It took 15 years of development, but it’s finally ready: earlier this year, Neutrik released Xirium Pro, a revolutionary solution for sending uncompressed audio signals to equipment that would be difficult or impossible to reach with cables. It’s also the first wireless Dante product certified by Audinate.
Neutrik’s Xirium Pro can transmit 20-Hz-to- 20-kHz audio, completely uncompressed, at distances up to half a mile with 3.6 milliseconds or less of latency. “It’s designed to transmit the entire concert,” said Mark Boyadjian, product applications manager at Neutrik USA. “Think delay towers; think pavilions; think a main stage and side stages, and transmitting that throughout a park; or maybe a multi-day palooza event where if you ran cables, they’re going to get destroyed or muddied up. With this, you can get the sound where you need it.”
Xirium Pro can transmit 20-Hz-to-20-kHz audio, completely uncompressed, at distances up to half a mile with 3.6 milliseconds or less latency. “So from the ground up it’s a cable replacement, not just a wireless device,” Boyadjian said.
The reason it took so long to develop, according to Boyadjian, was due to challenge of perfecting the reliable transmission of signals at the 5 GHz bandwidth. As he explained, wavelengths at this bandwidth are very tiny—only 6 centimeters in length— so they have a harder time permeating solid surfaces, whereas lower frequencies—like those of bass from subwoofers—can have wavelengths of up to 200 feet, which is why you often hear booming bass from cars with loud stereos, but little else.
“So once we knew what frequency we were going to use, and that we had the technology and the algorithms and the chip that we developed to be able to transmit the sound the way we wanted—like a wire,” Boyadjian said, “then we had to make sure that we could provide the right technology to make that signal as resilient as possible.”
Transmitting signals between the Xirium Pro transmitter and receiver requires a clear line of sight; however, with the use of a repeater module, it can send signals through glass or concrete, go around corners and obstacles, or extend a clear line-of-sight signal up to a full mile. Xirium Pro was recently used with repeaters at a Chicago fashion show, where the audio was transmitted through glass and up to speakers on a second floor, and at a luxury auto event in New York to send audio from a mezzanine level to two other floors, through glass and concrete. The repeater module can also be used for redundancy: in the event that the line of sight between transmitter and receiver is blocked, a secondary path through the repeater will ensure an uninterrupted connection.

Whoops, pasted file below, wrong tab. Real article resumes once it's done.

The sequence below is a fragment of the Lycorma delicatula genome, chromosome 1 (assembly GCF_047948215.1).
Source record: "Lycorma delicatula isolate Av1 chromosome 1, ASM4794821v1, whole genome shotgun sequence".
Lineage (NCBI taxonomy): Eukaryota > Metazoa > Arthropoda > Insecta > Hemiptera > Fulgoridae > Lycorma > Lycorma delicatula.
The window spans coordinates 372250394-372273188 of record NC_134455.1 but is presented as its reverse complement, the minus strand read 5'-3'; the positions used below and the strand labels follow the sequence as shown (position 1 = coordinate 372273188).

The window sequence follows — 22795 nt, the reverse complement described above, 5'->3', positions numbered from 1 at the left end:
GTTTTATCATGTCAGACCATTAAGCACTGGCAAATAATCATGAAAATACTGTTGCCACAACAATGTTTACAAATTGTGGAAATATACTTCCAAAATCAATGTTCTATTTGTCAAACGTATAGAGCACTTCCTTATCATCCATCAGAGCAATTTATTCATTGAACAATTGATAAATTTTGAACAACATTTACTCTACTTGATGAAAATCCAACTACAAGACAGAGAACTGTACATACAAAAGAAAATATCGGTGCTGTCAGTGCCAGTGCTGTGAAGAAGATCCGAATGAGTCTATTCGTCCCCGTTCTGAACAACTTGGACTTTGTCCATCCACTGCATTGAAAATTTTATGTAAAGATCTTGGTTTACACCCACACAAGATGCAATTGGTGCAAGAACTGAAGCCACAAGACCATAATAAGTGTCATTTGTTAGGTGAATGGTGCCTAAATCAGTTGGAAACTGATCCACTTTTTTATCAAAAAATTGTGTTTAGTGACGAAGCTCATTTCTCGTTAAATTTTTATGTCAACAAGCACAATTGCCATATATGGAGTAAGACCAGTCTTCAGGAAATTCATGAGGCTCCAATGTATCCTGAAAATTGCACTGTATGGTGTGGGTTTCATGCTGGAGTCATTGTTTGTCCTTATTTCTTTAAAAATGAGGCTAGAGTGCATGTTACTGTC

Though the Xirium Pro is limited to two audio channels, due to constraints on bandwidth, it accepts three different inputs and outputs: analog, AES EBU, and Dante.
In the time since its release to the U.S. market, Boyadjian said the product has been highly successful. “So far we have yet to disappoint anyone,” he said. “I’m blown away by the response so far—whether it’s been Disney, or different speaker manufacturers, amplifier manufacturers, live sound companies—they’ve all been pretty much blown away with what we can do.
In fact, Boyadjian said that customers have been so enthralled by the possibilities Xirium enables that he’s had to try to keep them planted in convention. “We’ve had to try to dial it down, and say ‘Look: this product, as wonderful as it is, is not the be-all, end-all. It’s not there to replace every single cable in every situation.’”
But, with the way technology is trending, how long will it be until cables really are a thing of the past?
Matt Pruznick is associate editor of SCN and Residential Systems. Follow him on Twitter @Pruznick.